Why the Samsung v. Apple SCOTUS Ruling Could Hurt Inventors
On December 6, 2016, the United States Supreme Court delivered a decimating blow to Apple by reversing its $399 million damage award against Samsung for patent infringement. The ruling could may hurt inventors whose ideas get incorporated into other companies' products.
The sole issue on appeal in Samsung Electronics Co. v. Apple Inc. was whether a patent covering a single component in a complex product would allow the patent owner to recover all of the profits for the sale of that product. Not surprisingly, SCOTUS ruled that a patent owner wasn't entitled to 100% of the profits because they designed an individual component of the end product.
While not surprising, the ruling doesn't do any favors for inventors. In addition to the extravagant expenses already necessary to prosecute a patent-infringement case, inventors will now have to add an additional element to their case: how functional and important their contribution was to the end product. Inventors will no longer be allowed the inference that their contribution was a critical and necessary component of a complex product, but they will now need to show that their patent covered something that was a unique selling point of the end product.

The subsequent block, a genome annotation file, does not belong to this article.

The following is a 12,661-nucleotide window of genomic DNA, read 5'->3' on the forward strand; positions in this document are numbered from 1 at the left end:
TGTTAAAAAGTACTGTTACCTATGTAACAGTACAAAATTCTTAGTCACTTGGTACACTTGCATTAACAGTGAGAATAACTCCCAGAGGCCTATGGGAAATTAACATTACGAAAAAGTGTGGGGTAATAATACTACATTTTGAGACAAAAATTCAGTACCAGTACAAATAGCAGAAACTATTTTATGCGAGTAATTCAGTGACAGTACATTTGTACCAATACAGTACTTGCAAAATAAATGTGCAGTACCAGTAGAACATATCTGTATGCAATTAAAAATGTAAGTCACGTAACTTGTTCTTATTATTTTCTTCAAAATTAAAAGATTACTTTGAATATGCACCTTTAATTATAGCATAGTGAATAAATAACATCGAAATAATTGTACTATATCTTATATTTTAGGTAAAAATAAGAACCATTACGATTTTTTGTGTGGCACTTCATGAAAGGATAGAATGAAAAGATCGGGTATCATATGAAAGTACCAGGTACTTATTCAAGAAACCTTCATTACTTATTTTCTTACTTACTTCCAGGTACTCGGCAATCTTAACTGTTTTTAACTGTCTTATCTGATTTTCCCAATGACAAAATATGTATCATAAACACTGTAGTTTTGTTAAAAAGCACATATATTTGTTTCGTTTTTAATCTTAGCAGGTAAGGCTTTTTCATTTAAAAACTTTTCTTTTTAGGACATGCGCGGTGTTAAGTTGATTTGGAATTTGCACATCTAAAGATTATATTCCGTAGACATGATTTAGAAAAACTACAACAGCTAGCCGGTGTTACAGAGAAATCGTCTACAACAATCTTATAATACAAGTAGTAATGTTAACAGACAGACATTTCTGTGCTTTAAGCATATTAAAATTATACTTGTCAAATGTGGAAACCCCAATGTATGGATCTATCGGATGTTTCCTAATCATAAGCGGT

While the Court refused to lay out a bright-line test on how that contribution should be considered, with $399 million on the line, you can bet this won't be the last we've heard on this issue.